I recently saw a list of literary genres on a website here, trying to help a writer define their genre and find out which one they belonged to. (NO genre definitions are from this site. I don’t agree with any of them!) I also had a conversation with someone online about how authors shouldn’t step outside of their ‘known’ genre because it was confusing for the reader. I, however, don’t agree. My genre is ‘romance’, so as long as I can create a believable romantic story then I don’t care if it’s paranormal, MM, YA or Contemporary. I will write what comes to me and what I think people want to read. But, let’s have a run down of the genres and discuss the options:

YA: Young Adult

This means the…

View original post 1,443 more words

If you don’t know what to do, don’t do anything!

Those words really entered the American lexicon when they were spoken by Chris Kraft, the first space flight controller in the manned space program called Project Mercury. An underling didn’t know what to do during the simulation of an early space flight, was intimidated/terrified of Kraft, did something hoping he was right, wasn’t, caused a gigantic error, and incurred the wrath of Kraft.

190723-chris-kraft-nasa-rd_b76276ba88aef4a29caacbf6fa5853d1.nbcnews-fp-1200-630

(Kraft in Mercury Control in 1961 giving hell to someone)

And right now I don’t know what to do with “Blue Cottage”. I have five drafts, but it’s very hard to tell what’s missing.

I know…

Chapter 1 needs a lot of work. Description of most things is pretty pathetic. There is little to no description of the apartment or the hall. There is no physical description of either of the characters in chapter 1 and almost none on the police officer. I read what I had written then started wondering how to fix it.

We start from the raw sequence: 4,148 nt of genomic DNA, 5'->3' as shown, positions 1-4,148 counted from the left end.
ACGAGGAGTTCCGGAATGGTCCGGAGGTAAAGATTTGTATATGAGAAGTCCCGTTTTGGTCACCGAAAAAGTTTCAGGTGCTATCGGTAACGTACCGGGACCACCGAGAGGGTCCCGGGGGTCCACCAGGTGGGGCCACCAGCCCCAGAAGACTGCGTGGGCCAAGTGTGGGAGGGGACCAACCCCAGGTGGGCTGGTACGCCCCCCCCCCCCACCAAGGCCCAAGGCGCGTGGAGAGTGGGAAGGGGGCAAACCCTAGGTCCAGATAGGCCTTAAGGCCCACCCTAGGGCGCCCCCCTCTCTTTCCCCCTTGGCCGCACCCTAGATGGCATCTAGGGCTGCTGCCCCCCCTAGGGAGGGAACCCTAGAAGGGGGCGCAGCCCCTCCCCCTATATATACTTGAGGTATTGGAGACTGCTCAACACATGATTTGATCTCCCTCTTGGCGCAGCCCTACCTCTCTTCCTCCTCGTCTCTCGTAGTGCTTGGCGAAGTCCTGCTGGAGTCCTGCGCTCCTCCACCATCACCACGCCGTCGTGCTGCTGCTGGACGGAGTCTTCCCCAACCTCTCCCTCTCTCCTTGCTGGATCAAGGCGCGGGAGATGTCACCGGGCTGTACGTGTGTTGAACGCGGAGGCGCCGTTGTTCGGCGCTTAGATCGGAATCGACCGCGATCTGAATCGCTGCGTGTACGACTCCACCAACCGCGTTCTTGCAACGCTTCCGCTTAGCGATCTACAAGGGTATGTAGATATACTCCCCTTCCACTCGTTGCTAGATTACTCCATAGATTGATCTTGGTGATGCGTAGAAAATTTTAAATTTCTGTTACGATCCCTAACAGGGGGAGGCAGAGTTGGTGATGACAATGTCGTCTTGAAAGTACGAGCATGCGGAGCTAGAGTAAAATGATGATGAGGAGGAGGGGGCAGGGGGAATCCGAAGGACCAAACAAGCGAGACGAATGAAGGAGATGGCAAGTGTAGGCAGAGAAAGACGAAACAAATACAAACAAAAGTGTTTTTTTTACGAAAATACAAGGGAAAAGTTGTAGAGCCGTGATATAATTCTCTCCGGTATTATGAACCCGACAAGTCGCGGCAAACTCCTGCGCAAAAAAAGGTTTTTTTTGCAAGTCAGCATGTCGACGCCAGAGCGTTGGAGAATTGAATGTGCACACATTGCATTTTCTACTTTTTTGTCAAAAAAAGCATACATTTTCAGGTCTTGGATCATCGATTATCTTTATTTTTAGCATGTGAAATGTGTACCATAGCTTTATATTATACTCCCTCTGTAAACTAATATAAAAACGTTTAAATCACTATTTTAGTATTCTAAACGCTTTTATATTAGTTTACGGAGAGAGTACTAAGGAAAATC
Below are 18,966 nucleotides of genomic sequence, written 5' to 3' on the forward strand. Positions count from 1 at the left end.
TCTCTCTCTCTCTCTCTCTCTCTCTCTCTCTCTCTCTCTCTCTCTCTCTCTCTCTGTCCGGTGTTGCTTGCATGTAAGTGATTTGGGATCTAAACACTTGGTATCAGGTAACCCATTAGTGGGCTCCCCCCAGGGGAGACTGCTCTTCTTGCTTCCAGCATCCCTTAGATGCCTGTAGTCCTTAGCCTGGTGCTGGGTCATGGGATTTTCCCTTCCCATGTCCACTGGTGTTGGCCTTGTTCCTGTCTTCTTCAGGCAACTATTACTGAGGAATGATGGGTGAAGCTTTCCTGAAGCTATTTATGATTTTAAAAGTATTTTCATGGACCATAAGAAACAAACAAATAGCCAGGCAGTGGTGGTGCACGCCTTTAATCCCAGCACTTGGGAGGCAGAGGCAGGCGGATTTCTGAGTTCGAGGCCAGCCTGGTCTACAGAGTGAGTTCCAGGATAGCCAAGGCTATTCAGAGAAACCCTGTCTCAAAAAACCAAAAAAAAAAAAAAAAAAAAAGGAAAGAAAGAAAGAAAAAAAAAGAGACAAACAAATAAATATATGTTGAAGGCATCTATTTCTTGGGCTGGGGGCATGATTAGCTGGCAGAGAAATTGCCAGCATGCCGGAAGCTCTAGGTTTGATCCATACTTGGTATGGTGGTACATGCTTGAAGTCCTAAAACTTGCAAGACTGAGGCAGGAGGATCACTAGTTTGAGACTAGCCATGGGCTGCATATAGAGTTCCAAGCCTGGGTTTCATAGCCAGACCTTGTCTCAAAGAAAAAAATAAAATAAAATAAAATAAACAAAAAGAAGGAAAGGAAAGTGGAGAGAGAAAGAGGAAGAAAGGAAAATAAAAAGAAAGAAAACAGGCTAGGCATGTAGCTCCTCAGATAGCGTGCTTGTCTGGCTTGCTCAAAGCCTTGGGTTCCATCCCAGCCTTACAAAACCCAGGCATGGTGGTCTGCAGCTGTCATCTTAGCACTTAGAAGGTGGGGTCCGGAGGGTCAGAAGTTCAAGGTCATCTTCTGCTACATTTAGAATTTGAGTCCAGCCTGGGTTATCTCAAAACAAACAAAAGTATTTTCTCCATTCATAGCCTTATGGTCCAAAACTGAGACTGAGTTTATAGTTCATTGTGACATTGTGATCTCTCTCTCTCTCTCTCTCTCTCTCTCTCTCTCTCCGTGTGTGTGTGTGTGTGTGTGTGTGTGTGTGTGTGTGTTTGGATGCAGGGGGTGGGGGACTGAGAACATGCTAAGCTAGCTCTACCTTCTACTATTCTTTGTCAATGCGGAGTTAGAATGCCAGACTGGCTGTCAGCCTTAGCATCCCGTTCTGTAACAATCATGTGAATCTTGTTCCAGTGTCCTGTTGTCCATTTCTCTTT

I suspect that most of the pieces to this literary puzzle already exist in one of the five drafts. But it’s bloody frustrating knowing what has to be done, and not knowing how to do it. I’ve purchased books by Janice Hardy, Marcy Kennedy, Rayne Hall, and Natalie Goldberg to see if they could answer some questions. I’ve downloaded or printed out posts by Lorraine Ambers, Laurence MacNaughton and others and created a binder one inch thick of posts giving literary aid. I want to make it perfectly clear I am not blaming any of the above named authors for any of the short comings in my story “Blue Cottage”. But for all the reading I’ve done I’ve come to one conclusion: if you find ten author/coaches and ask them one simple question you’ll get ten very different answers.